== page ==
Suboptimal management of Parkinson's disease (PD) medication in hospital may lead to avoidable complications. We introduced an in-patient PD unit for those admitted urgently with general medical problems. We explored the effect of the unit on medication management, length of stay and patient experience.
We conducted a single-center prospective feasibility study. The unit's core features were defined following consultation with patients and professionals: specially trained staff, ready availability of PD drugs, guidelines, and care led by a geriatrician with specialty PD training. Mandatory staff training comprised four 1 h sessions: PD symptoms; medications; therapy; communication and swallowing. Most medication was prescribed using an electronic Prescribing and Administration system (iSOFT) which provided accurate data on time of administration. We compared patient outcomes before and after introduction of the unit.
The general ward care (n = 20) and the Specialist Parkinson's Unit care (n = 24) groups had similar baseline characteristics. On the specialist unit: less Parkinson's medication was omitted (13% vs 20%, p < 0.001); of the medication that was given, more was given on time (64% vs 50%, p < 0.001); median length of stay was shorter (9 days vs 13 days, p = 0.043) and patients' experience of care was better (p = 0.01).
If replicated and generalizable to other hospitals, reductions in length of stay would lead to significant cost savings. The apparent improved outcomes with Parkinson's unit care merit further investigation. We hope to test the hypothesis that specialized units are cost-effective and improve patient care using a randomized controlled trial design.
•We prospectively evaluated a specialist Parkinson's unit for in-patients.•Patients who received Parkinson's unit care had shorter length of stay.•Patients who received Parkinson's unit care had better experience of care.•More Parkinson's medication was given on time.•Less Parkinson's medication was omitted.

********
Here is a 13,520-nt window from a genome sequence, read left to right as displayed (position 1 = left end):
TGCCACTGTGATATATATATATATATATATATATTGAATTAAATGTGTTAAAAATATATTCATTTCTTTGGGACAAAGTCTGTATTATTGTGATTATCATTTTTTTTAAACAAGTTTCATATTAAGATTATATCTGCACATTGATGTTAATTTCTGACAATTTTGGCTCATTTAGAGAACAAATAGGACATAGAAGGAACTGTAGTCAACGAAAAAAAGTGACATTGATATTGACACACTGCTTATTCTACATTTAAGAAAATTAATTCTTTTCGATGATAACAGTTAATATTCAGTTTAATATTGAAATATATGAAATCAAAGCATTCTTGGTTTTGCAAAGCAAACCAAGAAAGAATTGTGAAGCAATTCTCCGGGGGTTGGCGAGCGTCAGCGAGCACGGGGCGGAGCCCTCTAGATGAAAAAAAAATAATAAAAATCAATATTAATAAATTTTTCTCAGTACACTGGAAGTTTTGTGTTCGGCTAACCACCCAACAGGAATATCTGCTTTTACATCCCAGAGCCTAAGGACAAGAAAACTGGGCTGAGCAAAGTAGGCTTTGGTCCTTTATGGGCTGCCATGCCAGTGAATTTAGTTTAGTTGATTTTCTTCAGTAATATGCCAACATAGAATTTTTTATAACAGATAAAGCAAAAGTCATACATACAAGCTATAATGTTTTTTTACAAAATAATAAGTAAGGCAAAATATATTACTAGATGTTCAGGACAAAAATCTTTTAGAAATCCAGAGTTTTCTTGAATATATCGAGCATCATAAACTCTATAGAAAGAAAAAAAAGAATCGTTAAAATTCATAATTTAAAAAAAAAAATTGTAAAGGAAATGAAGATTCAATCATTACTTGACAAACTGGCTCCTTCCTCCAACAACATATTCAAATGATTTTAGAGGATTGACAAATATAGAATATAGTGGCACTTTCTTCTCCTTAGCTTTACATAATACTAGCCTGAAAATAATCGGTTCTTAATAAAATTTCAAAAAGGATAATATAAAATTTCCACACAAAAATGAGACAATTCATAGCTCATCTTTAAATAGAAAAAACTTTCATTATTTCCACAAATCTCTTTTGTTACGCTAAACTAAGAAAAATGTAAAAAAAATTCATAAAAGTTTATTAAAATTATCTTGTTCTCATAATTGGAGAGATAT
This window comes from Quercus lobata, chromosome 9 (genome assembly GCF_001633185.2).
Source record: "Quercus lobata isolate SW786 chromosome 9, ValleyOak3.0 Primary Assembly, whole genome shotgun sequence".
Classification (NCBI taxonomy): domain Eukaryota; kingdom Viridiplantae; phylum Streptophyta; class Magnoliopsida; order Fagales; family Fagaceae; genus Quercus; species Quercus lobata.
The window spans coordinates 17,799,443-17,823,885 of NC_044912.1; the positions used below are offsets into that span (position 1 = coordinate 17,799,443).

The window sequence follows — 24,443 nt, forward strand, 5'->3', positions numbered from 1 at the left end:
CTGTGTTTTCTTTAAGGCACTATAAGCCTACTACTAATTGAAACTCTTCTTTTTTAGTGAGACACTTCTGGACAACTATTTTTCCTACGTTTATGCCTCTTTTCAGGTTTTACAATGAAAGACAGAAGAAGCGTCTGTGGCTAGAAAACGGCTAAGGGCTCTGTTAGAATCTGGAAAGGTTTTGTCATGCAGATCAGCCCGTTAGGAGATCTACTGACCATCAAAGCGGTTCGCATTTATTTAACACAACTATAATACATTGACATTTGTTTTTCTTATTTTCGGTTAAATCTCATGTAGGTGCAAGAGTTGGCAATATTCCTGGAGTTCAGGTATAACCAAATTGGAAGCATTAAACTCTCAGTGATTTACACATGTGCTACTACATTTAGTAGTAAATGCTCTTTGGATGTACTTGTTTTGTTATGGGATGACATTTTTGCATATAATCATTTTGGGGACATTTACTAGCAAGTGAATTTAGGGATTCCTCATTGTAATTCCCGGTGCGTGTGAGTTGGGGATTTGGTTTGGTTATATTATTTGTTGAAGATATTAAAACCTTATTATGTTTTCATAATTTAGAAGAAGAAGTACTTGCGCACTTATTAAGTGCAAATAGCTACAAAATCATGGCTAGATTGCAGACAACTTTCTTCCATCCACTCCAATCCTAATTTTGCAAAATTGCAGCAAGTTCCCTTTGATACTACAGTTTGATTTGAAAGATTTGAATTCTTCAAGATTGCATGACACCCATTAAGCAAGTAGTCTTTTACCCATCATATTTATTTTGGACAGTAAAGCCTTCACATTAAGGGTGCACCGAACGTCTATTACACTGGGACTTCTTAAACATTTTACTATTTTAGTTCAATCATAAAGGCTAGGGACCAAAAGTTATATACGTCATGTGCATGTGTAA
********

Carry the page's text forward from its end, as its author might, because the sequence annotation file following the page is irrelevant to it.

PMCID: PMC4228081  PMID: 25264022
Parkinson's disease; Hospitalization; Errors; Medication; Length of stay; Specialist unit
13.  Isolation and identification of membrane vesicle-associated proteins in Gram-positive bacteria and mycobacteria 
MethodsX  2014;1:124-129.
Graphical abstract
Many intracellular bacterial pathogens naturally release membrane vesicles (MVs) under a variety of growth environments. For pathogenic bacteria there are strong evidences that released MVs are a delivery mechanism for the release of immunologically active molecules that contribute to virulence. Identification of membrane vesicle-associated proteins that can act as immunological modulators is crucial for opening up new horizons for understanding the pathogenesis of certain bacteria and for developing novel vaccines. In this protocol, we provide all the details for isolating MVs secreted by either mycobacteria or Gram-positive bacteria and for the subsequent identification of the protein content of the MVs by mass spectrometry. The protocol is adapted from Gram-negative bacteria and involves four main steps: (1) isolation of MVs from the culture media; (2) purification of MVs by density gradient ultrucentrifugation; (3) acetone precipitation of the MVs protein content and in-solution trypsin digestion and (4) mass spectrometry analysis of the generated peptides and protein identification. Our modifications are:•Growing Mycobacteria in a chemically defined media to reduce the number of unrelated bacterial components in the supernatant.•The use of an ultrafiltration system, which allows concentrating larger volumes.•In solution digestion of proteins followed by peptides purification by ziptip.